John Kernaghan's economic prescription in today's Spectator ('Short-term pain essential for city's long-term gain?', Oct. 2, 2007) is shockingly wrong-headed.
His first suggestion is for the city to "live without planned improvements to existing roads, sidewalks and other housekeeping so new roads and sewers can open up development lands."
If we're looking forward, can we please take a few minutes to think about the likely economic conditions we'll be dealing with?
Global oil production is currently at or very near an all time peak. Daily production has been stalled at around 84 million barrels for the past three years, despite oil prices that have quadrupled since 2000, and despite dramatic increases in exploration and drilling.
To think that tomorrow's growth economy can come from servicing greenfields around an airport several kilometres from the centre of town is simply delusional.
Even if the city should somehow manage to leverage a transportation mode with very poor long term prospects for economic spin-off development, the work would involve low wage, low value-add warehousing and logistics.
These are insecure, $10/hour jobs with minimal benefits, not exciting career prospects.
If Hamilton is to grow its economic base and attract new employers, we must do the following:
Leverage what we already have: an intact urban core with excellent shipping and rail connections, two post-secondary institutions, and abundant development lands that are already serviced but underused and in need of remediation.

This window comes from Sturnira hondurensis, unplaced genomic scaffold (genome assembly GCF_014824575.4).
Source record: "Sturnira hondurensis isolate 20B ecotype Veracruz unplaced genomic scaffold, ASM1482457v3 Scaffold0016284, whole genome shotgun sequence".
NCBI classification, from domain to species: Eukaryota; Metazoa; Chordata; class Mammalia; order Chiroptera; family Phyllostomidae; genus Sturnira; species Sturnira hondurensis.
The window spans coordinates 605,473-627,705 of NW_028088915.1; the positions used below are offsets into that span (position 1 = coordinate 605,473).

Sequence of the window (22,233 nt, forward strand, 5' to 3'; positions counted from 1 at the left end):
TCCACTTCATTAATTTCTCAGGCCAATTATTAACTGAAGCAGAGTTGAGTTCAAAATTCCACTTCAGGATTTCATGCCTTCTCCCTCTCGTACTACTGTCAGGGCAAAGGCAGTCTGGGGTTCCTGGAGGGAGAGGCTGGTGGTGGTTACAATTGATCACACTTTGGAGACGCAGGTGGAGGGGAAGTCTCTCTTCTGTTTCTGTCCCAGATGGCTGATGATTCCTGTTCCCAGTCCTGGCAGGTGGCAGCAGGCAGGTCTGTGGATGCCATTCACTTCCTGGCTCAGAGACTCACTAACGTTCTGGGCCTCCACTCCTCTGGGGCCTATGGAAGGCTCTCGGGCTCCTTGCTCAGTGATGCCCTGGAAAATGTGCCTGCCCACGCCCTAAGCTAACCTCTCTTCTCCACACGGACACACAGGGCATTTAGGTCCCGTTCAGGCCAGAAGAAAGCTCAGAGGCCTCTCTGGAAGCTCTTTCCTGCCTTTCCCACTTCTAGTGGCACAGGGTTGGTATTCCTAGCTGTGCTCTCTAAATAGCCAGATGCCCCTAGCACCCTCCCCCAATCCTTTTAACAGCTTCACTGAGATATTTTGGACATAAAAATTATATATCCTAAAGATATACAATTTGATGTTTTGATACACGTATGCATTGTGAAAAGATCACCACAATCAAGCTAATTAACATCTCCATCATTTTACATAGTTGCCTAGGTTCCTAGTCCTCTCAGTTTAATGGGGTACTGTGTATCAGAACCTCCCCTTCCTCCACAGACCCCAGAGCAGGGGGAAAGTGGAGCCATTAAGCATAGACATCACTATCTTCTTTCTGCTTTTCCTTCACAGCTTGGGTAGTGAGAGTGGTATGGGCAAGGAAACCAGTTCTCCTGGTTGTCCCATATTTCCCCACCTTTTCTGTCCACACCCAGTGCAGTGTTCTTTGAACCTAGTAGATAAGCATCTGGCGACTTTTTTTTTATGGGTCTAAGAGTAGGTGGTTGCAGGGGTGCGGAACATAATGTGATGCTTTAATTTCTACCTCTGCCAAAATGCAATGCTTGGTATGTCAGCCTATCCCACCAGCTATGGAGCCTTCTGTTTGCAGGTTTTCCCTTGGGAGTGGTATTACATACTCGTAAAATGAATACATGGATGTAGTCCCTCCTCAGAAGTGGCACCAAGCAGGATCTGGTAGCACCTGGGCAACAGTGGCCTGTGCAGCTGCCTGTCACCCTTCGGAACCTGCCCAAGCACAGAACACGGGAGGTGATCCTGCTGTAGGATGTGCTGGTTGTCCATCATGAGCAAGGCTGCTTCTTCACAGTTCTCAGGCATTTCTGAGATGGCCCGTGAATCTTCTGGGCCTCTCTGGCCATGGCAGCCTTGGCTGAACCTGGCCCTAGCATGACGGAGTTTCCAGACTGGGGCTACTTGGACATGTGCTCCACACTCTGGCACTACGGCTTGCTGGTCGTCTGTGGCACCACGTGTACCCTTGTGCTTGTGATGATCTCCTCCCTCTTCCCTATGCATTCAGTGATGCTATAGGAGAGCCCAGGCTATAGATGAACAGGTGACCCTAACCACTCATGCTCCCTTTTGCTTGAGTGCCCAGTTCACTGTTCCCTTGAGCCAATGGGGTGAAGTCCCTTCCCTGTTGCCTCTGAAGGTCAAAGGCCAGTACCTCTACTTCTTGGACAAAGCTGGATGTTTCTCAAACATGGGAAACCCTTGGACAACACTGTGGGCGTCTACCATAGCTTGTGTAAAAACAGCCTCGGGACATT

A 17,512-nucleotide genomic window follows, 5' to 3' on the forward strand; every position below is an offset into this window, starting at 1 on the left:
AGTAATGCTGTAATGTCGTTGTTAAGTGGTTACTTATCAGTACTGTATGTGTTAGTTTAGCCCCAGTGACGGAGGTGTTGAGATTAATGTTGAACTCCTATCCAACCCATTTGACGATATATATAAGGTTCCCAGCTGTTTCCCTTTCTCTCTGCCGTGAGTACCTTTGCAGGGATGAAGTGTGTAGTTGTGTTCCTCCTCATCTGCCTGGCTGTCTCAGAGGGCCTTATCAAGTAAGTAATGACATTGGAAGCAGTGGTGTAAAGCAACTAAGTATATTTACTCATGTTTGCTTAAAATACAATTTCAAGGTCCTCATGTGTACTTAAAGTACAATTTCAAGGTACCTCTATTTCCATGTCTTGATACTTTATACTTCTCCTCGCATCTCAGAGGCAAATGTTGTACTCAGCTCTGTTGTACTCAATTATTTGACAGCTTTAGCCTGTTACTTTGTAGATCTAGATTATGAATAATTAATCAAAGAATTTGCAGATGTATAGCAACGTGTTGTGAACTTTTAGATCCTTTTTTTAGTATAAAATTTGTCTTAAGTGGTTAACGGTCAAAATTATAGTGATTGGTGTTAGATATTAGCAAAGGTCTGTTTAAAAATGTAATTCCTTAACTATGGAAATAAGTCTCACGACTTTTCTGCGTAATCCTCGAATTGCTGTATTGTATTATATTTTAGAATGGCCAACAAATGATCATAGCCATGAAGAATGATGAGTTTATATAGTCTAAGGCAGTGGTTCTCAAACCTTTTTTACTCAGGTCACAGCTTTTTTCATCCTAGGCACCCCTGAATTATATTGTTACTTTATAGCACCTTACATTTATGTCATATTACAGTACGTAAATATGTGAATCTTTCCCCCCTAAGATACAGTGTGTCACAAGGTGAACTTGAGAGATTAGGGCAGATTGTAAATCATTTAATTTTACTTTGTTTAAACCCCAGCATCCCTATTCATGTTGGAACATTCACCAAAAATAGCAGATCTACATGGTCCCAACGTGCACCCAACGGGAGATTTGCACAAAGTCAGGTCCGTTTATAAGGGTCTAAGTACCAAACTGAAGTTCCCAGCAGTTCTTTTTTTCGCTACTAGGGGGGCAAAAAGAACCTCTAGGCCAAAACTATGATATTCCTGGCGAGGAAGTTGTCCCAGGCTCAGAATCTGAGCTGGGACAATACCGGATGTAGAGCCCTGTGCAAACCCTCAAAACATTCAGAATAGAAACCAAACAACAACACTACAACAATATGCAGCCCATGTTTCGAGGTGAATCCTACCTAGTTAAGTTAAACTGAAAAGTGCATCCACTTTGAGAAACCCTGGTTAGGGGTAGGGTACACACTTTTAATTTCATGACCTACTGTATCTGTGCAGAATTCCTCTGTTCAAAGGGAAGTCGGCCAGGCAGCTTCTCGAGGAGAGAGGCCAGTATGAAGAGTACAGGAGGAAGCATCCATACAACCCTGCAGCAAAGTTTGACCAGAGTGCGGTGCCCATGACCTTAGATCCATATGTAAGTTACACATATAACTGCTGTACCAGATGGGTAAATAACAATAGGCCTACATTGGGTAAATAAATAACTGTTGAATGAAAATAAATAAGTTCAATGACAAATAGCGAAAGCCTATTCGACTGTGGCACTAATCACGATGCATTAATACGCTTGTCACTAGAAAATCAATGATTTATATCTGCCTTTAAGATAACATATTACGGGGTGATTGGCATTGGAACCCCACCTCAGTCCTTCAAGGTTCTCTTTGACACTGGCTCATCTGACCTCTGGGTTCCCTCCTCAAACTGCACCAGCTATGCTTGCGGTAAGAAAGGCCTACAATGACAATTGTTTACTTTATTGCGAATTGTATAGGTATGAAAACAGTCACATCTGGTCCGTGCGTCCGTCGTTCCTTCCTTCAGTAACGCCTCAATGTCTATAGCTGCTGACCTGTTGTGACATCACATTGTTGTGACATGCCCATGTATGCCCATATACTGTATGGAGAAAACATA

Exploit future growth areas: in a landmark report to City Council [PDF], energy consultant Richard Gilbert recommended making energy policy Hamilton's Plan A, cultivating new industries around production, conservation (especially retrofits), and electric transit.
Make city business simple and transparent: Hamilton is too-well known for labyrinthine, politicized regulations and backroom deals. We'll attract more high quality entrepreneurs and employers once we build open, straightforward business policies.
Aim higher: we should seek high value-add, highly skilled careers for tomorrow, not dead-end service jobs in the middle of nowhere.
The Farther Out model of development has run its course. Between rising energy costs, climate change, and escalating gridlock in car-dependent suburbs, smart cities are looking inward - and upward - toward a rich future of dense, vibrant urban development that provides a healthy business climate and an excellent quality of life.
That future does not exist in warehouses surrounded by asphalt next to an airport.
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